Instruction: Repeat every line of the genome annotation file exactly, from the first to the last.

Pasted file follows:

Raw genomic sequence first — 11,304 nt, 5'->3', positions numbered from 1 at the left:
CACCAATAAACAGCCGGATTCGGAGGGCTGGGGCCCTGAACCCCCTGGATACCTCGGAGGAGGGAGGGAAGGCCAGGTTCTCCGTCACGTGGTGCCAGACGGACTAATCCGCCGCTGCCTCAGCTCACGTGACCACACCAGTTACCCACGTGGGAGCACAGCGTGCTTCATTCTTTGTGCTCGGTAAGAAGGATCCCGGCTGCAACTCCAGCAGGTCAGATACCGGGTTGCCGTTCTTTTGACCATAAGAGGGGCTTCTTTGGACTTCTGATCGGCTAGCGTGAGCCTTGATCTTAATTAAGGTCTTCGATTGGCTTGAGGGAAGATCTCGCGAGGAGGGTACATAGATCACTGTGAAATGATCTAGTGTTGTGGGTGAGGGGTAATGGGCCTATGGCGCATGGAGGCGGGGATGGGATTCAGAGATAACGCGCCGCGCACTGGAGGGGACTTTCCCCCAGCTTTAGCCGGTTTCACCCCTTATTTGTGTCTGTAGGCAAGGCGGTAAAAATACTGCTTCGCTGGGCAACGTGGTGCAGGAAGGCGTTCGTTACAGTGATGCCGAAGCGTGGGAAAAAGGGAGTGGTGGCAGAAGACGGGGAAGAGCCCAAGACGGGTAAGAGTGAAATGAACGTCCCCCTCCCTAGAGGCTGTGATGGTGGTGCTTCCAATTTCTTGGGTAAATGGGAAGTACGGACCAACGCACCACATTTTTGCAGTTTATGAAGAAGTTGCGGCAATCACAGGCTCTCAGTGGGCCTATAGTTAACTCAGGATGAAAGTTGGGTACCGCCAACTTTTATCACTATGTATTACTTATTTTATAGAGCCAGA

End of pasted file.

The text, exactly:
Raw genomic sequence first — 11,304 nt, 5'->3', positions numbered from 1 at the left:
CACCAATAAACAGCCGGATTCGGAGGGCTGGGGCCCTGAACCCCCTGGATACCTCGGAGGAGGGAGGGAAGGCCAGGTTCTCCGTCACGTGGTGCCAGACGGACTAATCCGCCGCTGCCTCAGCTCACGTGACCACACCAGTTACCCACGTGGGAGCACAGCGTGCTTCATTCTTTGTGCTCGGTAAGAAGGATCCCGGCTGCAACTCCAGCAGGTCAGATACCGGGTTGCCGTTCTTTTGACCATAAGAGGGGCTTCTTTGGACTTCTGATCGGCTAGCGTGAGCCTTGATCTTAATTAAGGTCTTCGATTGGCTTGAGGGAAGATCTCGCGAGGAGGGTACATAGATCACTGTGAAATGATCTAGTGTTGTGGGTGAGGGGTAATGGGCCTATGGCGCATGGAGGCGGGGATGGGATTCAGAGATAACGCGCCGCGCACTGGAGGGGACTTTCCCCCAGCTTTAGCCGGTTTCACCCCTTATTTGTGTCTGTAGGCAAGGCGGTAAAAATACTGCTTCGCTGGGCAACGTGGTGCAGGAAGGCGTTCGTTACAGTGATGCCGAAGCGTGGGAAAAAGGGAGTGGTGGCAGAAGACGGGGAAGAGCCCAAGACGGGTAAGAGTGAAATGAACGTCCCCCTCCCTAGAGGCTGTGATGGTGGTGCTTCCAATTTCTTGGGTAAATGGGAAGTACGGACCAACGCACCACATTTTTGCAGTTTATGAAGAAGTTGCGGCAATCACAGGCTCTCAGTGGGCCTATAGTTAACTCAGGATGAAAGTTGGGTACCGCCAACTTTTATCACTATGTATTACTTATTTTATAGAGCCAGA